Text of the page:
• Salmon roe: Though not technically caviar, salmon roe is sometimes referred to as such. This option is much more affordable than true caviar and has a milder flavor.
  • Trout roe: Similar to salmon roe, trout roe is not technically caviar, either, but it’s often included in the caviar category. It is typically less expensive than true caviar and has a mild, fishy flavor.

Serving caviar

Hancock St. caviar surrounded by other dishes.
hancockstreet / Instagram

Caviar is best enjoyed alone, right off a spoon. Caviar is classically served on a bed of ice with a caviar spoon made of ceramic, glass, or mother-of-pearl. Non-metallic utensils should be avoided as they can tint the natural flavor of caviar. However, caviar is also delicious when paired with an array of accompaniments.

“For an exquisite caviar experience, I recommend the following serving suggestion,” McDonald said. “Start with toasted brioche, which provides a delightful crunch and buttery flavor. On top of the brioche, spread a thin layer of crème fraîche to add a creamy and tangy element. Finally, generously layer the caviar on the crème fraîche, allowing its rich and briny flavors to shine. The combination of the toasted brioche, creamy crème fraîche, and decadent caviar creates a perfect balance of textures and flavors.”

Pasta and scrambled eggs are two other foods that go fantastically with caviar, giving them an intense flavor and luxurious texture. The creaminess of the eggs complements the briny caviar, making it a stellar breakfast for a special occasion.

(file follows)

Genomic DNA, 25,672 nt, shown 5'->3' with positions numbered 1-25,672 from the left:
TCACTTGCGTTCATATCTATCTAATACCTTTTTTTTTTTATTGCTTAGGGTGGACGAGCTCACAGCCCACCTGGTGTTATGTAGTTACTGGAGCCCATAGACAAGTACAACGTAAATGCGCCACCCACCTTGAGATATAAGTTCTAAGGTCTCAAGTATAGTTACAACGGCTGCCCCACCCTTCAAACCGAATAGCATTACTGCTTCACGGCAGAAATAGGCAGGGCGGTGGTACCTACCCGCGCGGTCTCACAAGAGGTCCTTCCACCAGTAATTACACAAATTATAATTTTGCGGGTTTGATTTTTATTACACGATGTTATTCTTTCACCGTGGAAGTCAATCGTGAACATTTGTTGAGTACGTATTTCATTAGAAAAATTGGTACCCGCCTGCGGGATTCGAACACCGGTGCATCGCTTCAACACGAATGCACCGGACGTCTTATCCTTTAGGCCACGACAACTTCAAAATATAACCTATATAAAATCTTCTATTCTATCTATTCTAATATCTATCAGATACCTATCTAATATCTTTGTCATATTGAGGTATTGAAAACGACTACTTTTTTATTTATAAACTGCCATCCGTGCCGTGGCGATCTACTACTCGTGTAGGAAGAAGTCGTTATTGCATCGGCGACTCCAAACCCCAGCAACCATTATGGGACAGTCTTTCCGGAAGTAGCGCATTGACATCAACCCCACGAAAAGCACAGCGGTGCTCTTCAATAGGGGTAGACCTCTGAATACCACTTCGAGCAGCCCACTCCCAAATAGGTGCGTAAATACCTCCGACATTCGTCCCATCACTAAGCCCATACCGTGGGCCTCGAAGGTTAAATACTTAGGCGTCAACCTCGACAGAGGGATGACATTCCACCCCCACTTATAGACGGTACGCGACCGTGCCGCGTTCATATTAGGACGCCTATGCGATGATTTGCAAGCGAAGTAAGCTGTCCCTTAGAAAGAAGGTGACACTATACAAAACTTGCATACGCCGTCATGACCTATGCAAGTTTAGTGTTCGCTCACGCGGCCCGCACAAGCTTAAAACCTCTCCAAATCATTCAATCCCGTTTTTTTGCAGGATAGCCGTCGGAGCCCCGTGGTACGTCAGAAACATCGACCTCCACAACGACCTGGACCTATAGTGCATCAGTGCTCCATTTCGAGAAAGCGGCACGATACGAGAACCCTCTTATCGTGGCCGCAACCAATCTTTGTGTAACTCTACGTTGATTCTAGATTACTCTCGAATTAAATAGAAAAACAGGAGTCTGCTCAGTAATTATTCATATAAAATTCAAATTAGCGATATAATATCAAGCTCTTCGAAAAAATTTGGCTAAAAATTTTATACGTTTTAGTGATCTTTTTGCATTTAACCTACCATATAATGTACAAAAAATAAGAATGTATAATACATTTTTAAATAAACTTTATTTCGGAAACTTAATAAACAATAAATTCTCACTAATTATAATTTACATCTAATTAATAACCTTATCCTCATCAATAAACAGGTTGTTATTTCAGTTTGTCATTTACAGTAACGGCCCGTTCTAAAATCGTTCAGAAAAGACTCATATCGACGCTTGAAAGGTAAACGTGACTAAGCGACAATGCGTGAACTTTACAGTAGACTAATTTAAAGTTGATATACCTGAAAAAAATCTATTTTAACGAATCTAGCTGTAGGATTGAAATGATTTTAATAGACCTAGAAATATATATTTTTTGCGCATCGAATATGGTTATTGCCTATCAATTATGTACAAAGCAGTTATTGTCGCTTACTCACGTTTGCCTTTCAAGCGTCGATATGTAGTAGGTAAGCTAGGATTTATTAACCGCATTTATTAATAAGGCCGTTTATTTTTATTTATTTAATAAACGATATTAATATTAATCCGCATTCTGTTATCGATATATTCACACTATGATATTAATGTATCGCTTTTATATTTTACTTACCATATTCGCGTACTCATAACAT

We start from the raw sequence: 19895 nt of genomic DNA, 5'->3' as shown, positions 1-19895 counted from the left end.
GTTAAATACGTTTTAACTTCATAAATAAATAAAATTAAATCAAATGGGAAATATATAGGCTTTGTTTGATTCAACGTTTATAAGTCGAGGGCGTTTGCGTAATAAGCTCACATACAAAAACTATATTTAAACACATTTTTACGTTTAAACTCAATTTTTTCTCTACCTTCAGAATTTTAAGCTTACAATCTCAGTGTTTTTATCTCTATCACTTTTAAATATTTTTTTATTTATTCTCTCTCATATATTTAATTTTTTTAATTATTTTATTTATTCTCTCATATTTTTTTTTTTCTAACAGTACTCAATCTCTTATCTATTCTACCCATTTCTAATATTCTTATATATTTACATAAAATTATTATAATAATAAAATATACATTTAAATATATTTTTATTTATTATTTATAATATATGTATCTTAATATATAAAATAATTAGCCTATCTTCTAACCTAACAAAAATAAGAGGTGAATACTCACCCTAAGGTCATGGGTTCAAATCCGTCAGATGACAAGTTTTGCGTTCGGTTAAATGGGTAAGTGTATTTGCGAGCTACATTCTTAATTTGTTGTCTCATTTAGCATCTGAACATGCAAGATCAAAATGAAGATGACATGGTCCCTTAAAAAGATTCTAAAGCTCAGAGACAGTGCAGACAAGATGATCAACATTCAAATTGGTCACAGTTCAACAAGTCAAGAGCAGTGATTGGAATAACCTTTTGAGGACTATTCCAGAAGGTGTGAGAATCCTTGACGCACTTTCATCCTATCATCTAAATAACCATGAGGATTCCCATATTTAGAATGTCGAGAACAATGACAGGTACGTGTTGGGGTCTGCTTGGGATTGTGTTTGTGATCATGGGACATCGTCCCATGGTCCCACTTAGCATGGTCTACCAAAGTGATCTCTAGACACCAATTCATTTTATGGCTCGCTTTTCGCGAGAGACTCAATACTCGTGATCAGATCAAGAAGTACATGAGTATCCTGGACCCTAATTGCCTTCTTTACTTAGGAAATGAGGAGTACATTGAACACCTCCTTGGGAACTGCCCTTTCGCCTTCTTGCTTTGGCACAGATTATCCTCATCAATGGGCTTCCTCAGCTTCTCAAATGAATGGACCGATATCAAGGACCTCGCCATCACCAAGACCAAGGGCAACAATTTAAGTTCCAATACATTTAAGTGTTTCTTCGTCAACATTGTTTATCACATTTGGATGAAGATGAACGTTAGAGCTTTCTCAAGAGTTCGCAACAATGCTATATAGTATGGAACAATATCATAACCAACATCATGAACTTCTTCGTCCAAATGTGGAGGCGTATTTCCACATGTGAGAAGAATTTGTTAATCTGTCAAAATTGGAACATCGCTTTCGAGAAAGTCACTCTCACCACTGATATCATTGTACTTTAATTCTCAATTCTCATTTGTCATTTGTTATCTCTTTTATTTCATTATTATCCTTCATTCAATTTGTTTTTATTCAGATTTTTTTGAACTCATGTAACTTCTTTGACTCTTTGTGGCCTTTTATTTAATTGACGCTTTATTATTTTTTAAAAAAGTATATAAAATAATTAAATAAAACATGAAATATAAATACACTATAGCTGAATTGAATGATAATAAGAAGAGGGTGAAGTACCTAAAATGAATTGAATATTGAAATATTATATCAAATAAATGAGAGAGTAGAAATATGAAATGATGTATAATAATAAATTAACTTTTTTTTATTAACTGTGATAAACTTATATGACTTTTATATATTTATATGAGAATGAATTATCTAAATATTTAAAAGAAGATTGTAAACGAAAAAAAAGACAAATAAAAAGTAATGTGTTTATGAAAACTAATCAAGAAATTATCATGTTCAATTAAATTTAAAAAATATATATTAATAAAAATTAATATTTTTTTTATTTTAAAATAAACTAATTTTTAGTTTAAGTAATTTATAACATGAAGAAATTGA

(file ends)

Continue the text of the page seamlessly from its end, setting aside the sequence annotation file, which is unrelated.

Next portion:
McDonald does have another suggestion, though, one that is less common.

“While it may not be considered conventional,” McDonald commented, “one unexpected pairing idea is to scoop caviar onto a Pringle chip and take a single bite. This unconventional combination offers a playful contrast between the crispy chip and the delicate burst of flavor from the caviar. It’s a unique and surprising way to enjoy caviar, providing an unexpected twist to your taste buds.”

If you’re looking for the best drinks to sip alongside your caviar, there are plenty of excellent options. Traditionally, caviar is paired with premium frozen Russian vodka. The vodka’s lightness brings out the caviar’s distinct salty sea flavors. Champagne and martinis (non-fruit-based) are also classic drinks for caviar.

“Champagne’s effervescence and crispness complement the richness of caviar exceptionally well, enhancing its flavors,” McDonald explained. “Classic martinis, with their clean and dry profile, also provide a sophisticated and balanced accompaniment to caviar. While specific cocktails may vary depending on the menu, a traditional martini or a champagne-based cocktail would be a safe and enjoyable choice to savor alongside caviar.”

Storing caviar

Hancock St. caviar.
hancockstreet / Instagram

Caviar, like most seafood dishes is best eaten fresh, and a tin of it should be eaten soon after opening. Opened caviar should be tightly resealed and stored in the coldest part of the fridge for up to three days. Unopened caviar can be refrigerated for about two weeks.

Hunter Lu
Hunter Lu is a New York-based food and features writer, editor, and NYU graduate. His fiction has appeared in The Line…